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Muhammad & the teddy bear: a case of Intercultural Incompetence


Every now and again we get an international story that demonstrates the importance of cultural awareness in the modern age.

Examples include the Israeli tourists who got into trouble for kissing in a Hindu shrine, the movie poster depicting someone sat on the head of the Buddha that offended Buddhists and sparked protests in S.E. Asia and the now infamous Prophet Muhammad Cartoons.

It is again the Prophet of Islam who is the centre of attention in the latest example of intercultural incompetence.

British teacher Gillian Gibbons, 54, is currently facing charges in Sudan on the grounds that she insulted Islam and incited hatred by allowing her class to name a teddy bear Muhammad. The story has again been pounced upon by the media as another example of Muslim extremism, irrationalility and their obvious discomfort with the "modern world".

Firstly, it should be first stated that this is not a "Muslim" reaction. It was the reaction of some "over-senstive" parents (as quoted by Mr Khalid al Mubarak of the Sudanese embassy in London).

Most Muslims appreciate this was simply an error of judgement based upon ignorance of the respect afforded to the Prophet within Islam. Many have publicly come out in support of Ms. Gibbons:

Muslim Council of Britain, (MCB)

"This is a disgraceful decision and defies common sense. There was clearly no intention on the part of the teacher to deliberately insult the Islamic faith. The children in Ms Gibbons' class and their parents have all testified as to her innocence in this matter. We call upon the Sudanese President, Umar al-Bashir, to intervene in this case without delay to ensure that Ms Gibbons is freed from this quite shameful ordeal."

Ramadhan Foundation

"The Ramadhan Foundation urges the Sudanese Authorities to immediately release Gillian Gibbons as she has not set out deliberately to offend or demonise Islam and Muslims," said Mohammed Shafiq. "This matter is not worthy of arrest or detention and her continued detention will not help repair the misconceptions about Islam. Like migrants coming to this country have to learn English, our values and customs, it is imperative that British citizens learn the values, customs and beliefs of their adopted country."

The reaction of the parents may be somewhat extreme but it does demonstrate that when the Prophet Muhammad is involved one always has to be careful, especially when in a conservative country such as Sudan.

The crux of the matter here is that the decision to name the teddy bear was based on ignorance. This could have been something avoided through a simple cultural awareness course.

In any basic cultural awareness course on Islam, reverance towards the Prophet is always discussed and elaborated upon. Most people from Western Europe or North America do not appreciate the level of respect afforded to the Prophet and how this manifests. In 'the West', religion and Prophets are seen as open to criticism and ridicule in name of freedom of speech. However in more religious countries this is not tolerated. Within Islam it is an absolute no-no, whether it is Muhammad, Jesus (Isa), Moses (Musa) or Abraham (Ibrahim). The reason is that Muhammad is seen as the best of creation and the bringer of God's final message to mankind. In a narration (hadith) of the Prophet he tells his followers:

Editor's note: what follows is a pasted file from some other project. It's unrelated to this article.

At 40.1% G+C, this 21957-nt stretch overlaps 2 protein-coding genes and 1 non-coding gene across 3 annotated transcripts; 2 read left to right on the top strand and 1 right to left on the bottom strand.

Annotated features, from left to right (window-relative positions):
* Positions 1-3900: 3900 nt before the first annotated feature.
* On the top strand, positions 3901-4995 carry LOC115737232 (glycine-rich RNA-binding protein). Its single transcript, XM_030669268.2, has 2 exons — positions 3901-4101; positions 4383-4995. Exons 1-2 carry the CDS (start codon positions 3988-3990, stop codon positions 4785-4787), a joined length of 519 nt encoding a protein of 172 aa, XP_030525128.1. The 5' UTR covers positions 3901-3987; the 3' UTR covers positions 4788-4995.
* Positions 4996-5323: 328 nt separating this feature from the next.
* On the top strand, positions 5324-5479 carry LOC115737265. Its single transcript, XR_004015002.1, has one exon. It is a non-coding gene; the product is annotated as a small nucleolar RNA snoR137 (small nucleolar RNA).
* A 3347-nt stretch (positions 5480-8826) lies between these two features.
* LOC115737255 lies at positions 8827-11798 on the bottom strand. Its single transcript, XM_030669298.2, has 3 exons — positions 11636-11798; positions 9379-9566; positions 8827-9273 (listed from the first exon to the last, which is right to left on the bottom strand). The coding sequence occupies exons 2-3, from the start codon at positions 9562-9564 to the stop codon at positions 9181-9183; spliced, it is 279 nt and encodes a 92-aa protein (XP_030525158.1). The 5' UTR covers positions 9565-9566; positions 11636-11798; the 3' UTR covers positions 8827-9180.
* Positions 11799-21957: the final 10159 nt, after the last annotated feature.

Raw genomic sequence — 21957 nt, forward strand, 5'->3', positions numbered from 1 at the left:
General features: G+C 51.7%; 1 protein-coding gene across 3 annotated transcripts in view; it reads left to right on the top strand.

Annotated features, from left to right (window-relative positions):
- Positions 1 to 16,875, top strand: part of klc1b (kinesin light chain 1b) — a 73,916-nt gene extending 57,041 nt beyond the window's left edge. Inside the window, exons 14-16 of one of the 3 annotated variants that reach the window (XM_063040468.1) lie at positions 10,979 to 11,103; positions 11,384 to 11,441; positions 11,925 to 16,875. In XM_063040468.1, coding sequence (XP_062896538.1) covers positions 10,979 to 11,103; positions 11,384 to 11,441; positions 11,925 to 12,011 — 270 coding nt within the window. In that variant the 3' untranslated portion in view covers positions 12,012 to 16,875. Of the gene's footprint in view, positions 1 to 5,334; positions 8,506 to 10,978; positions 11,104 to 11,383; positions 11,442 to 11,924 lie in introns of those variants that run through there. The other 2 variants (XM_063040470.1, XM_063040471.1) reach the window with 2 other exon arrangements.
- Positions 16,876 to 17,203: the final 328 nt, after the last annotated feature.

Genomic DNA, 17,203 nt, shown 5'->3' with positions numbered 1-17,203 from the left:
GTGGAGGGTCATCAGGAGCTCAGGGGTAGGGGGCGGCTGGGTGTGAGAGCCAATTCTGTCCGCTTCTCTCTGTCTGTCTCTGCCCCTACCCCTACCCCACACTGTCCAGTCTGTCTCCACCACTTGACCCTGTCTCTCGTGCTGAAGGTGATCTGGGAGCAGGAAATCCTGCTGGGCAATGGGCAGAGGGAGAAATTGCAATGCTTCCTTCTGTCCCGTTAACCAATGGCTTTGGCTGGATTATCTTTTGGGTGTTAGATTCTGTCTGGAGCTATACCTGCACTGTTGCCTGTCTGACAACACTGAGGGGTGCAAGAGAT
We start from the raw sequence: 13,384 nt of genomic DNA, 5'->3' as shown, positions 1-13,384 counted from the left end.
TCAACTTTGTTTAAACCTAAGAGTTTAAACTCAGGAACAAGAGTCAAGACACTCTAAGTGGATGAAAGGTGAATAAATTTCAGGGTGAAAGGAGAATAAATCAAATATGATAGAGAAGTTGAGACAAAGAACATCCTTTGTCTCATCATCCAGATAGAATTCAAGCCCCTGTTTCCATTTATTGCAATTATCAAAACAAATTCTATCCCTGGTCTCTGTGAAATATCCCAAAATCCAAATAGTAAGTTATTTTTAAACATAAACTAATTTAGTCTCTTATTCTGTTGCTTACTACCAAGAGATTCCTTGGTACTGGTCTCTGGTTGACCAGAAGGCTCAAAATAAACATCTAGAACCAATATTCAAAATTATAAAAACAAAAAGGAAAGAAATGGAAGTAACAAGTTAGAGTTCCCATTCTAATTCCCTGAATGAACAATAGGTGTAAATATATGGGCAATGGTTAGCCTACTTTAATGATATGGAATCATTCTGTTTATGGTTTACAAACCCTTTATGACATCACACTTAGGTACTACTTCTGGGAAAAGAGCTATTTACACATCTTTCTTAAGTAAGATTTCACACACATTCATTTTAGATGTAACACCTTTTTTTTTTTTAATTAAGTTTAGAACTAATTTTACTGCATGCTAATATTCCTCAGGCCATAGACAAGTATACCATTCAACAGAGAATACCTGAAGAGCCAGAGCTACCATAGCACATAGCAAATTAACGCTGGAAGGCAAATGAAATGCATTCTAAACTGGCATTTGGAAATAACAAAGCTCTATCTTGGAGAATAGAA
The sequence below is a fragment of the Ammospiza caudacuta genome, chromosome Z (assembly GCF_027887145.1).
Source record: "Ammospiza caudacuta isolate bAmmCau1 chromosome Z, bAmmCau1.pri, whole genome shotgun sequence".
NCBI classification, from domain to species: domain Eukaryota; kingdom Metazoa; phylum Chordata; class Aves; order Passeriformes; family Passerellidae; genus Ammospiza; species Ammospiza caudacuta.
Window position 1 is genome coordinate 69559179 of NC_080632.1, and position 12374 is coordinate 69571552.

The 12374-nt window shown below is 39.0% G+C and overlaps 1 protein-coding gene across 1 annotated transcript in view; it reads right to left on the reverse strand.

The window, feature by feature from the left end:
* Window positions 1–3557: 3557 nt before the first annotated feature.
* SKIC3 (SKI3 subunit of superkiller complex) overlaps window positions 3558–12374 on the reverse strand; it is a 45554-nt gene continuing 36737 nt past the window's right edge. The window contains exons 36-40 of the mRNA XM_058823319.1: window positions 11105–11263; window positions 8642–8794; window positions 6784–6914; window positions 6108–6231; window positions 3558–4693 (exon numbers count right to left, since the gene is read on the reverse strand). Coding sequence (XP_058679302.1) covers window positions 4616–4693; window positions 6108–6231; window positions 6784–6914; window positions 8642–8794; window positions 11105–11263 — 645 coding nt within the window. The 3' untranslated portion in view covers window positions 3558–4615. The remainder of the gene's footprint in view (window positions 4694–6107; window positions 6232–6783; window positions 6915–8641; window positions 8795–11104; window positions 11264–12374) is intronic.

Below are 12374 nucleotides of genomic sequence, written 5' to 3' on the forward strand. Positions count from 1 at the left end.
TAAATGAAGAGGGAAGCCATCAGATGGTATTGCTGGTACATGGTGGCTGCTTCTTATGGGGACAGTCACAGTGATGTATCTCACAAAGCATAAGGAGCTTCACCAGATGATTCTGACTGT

"None of you believes until he loves me more than he loves his children, his parents, and all people." In another hadith he says: "None of you believes until he loves me more than he loves himself."

A man of this stature is therefore afforded the highest of respect. Jokes are therefore out and naming teddy bears is not really appropriate either.

The whole saga is though a prime example of why people really need cultural awareness training before they go to live and/or work in a foreign country. It opens their eyes to potential problems and challenges they may face as well as help them in the settling in process. Cultural awareness helps the foreign become less alien and most importantly less unexpected.

Below are some basic cultural awareness tips for expatriates planning to move to a foreign country:

  1. The easiest place to start is to get a good book that explains the local laws, customs, religion, society, etiquette and culture. There are now many websites that offer such information for free.
  2. Enrol onto a generic online cultural training course, or, country specific online cultural training. Alternatively, if you're part of a group, then arrange group cultural training via webinar. 
  3. Join a forum on the internet. Ask for advice and what cultural awareness tips they have.
  4. Try and learn some of the language - if you can not dedicate time to language lessons then why not learn some simple phrases?
  5. Draw upon friends or acquaintances that may be nationals of the country you are moving to. Seek their advice and insight.
  6. If kids are moving to then involve them as much as possible in building cultural awareness - give them small tasks that will slowly introduce them to their new homes.
  7. Once in the new country respect local customs and dress codes. As you are a guest in their country it is important not to behave in a manner that could offend people.
  8. Even if local customs and ways of doing things may be frustrating always remember that it does not make it wrong. People across the world simply do things differently.
  9. Pay attention to any religious observances especially in with less familiar religions such as Buddhism, Hinduism, Islam and Sikhism. In some countries there are restrictions on what can be eaten or worn.
  10. If you are ever unsure whether your behaviour is appropriate, simply observe what the locals do and follow their lead.

Photo by Oxana Lyashenko on Unsplash

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